Jun 2021 / Report / Children's Mental Health Systems of Care    
Tamara Fuller, Steve Tran, Theodore Cross, Yu-ling Chiu, Cady Landa, and Kirsten Havig

This report presents the results of the first annual stakeholder survey that was administered to system of care stakeholders in the five CMHI 3.0 communities. The stakeholder survey is an important component of the evaluation of the Children's Mental Health Initiative that assesses the degree to which various implementation supports and activities have been implemented, such as a strategic plan that guides implementation and a steering committee that meets frequently. The survey also assesses fidelity to the systems of care principles in the service delivery system, including the extent to which services are individualized, family-driven, youth-guided, coordinated, culturally and linguistically competent, based on evidence-informed and promising practices, least restrictive, and comprehensive. Finally, the Stakeholder Survey includes sections that measure several system-level outcomes, including availability of specific home- and community-based services, residential and non-residential treatment services, and evidence-based mental health interventions; coordination among various child- and family-serving systems (child welfare, education, public health, juvenile justice, primary health, substance abuse, and mental and behavioral health); and commitment to the SOC philosophy and approach.


Mar 2020 / Report / Children's Mental Health Systems of Care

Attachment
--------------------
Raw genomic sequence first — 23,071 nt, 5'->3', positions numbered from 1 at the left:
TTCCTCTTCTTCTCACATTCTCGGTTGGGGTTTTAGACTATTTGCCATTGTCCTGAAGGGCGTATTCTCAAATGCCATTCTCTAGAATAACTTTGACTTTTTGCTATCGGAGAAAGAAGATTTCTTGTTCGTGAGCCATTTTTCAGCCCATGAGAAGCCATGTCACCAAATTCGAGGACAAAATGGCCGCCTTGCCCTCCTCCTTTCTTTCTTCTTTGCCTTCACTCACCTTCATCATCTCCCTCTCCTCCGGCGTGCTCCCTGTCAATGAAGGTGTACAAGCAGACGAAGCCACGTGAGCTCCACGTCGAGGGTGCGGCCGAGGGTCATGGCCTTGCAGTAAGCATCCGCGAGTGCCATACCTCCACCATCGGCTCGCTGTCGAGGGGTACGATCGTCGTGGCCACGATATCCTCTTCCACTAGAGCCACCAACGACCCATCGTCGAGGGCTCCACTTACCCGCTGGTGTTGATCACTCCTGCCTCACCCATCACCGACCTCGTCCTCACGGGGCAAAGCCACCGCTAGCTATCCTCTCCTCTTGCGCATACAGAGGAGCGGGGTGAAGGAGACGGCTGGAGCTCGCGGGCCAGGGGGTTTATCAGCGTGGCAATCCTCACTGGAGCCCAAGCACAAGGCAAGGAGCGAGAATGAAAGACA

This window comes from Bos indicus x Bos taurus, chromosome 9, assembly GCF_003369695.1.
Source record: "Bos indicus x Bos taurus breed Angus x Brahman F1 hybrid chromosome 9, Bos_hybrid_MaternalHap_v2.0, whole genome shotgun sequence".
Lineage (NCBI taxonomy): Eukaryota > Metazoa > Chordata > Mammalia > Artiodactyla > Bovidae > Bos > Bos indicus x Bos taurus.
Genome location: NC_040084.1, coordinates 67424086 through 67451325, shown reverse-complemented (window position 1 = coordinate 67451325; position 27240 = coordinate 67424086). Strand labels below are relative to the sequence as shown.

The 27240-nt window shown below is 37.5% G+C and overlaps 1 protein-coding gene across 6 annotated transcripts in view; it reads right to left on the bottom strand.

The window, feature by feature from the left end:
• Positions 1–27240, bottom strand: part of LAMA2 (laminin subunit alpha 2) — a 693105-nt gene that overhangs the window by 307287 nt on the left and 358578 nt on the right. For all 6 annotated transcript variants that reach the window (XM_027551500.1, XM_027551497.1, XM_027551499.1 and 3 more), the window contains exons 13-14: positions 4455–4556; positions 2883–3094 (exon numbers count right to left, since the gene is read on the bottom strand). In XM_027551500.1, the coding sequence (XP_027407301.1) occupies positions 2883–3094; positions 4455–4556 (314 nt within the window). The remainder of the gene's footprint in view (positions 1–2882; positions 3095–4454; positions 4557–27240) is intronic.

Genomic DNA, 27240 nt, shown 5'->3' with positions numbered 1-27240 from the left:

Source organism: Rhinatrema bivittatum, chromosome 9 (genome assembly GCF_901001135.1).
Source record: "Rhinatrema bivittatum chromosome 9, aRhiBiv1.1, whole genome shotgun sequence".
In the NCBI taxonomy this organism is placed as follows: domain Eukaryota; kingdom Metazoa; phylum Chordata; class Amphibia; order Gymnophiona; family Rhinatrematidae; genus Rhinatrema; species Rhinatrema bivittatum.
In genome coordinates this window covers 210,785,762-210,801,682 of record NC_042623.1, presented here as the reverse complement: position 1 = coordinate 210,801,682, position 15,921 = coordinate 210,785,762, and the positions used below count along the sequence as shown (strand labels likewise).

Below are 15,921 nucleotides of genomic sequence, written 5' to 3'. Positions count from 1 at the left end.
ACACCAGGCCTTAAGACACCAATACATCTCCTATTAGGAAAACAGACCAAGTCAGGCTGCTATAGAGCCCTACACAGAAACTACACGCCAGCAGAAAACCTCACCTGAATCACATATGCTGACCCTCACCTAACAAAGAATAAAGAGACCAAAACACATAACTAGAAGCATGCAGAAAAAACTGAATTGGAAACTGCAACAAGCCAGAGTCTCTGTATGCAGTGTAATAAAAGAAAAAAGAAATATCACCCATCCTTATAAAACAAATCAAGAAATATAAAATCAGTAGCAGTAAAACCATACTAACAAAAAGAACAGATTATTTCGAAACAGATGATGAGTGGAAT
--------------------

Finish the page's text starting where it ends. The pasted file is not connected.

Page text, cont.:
Michael Braun, Yu-ling Chiu, Theodore Cross, Tamara Fuller, and Steve Tran

This report provides information from the first round of site visits conducted in each of the five sites at the end of the 13-month planning period. During the planning period, sites were expected to “build the local infrastructure necessary to fully implement their CMHI 2.0 plan.” They were expected to develop an organizational structure and project leadership, and engage a community planning team in which 25% of its members were self-identified consumers (parents and youth). They also needed to conduct an analysis of the community’s strengths (assets) and weaknesses (gaps in services), and of the current system of care in the community. Finally, they had to develop a strategic plan to implement a CMHI 2.0 project that is consistent with CASSP principles and address each of the 11 outcome goals. Given these expectations for the planning period, this report provides information to address the following topics and questions:

  1. What is the current status of the system of care in each community?
  2. Describe the leadership that was in place during the planning period. What activities or strategies did the leaders use? Did the participants feel that the leadership was effective?
  3. Describe the community planning team. How were people recruited? How did meetings work? What was accomplished during them? What role did the community planning team have in developing the strategic plan?
  4. What role did parents and youth play on the community planning team? How were parents and youth recruited? How were they kept engaged? How was their participation shaped?
  5. How were activities in the strategic plan selected? What did this process look like? Did the community planning team or executive team play a role in this?
  6. What are the next steps for implementing systems of care in the sites? Are they ready to begin implementing now that the funding has arrived, or is there more planning to do?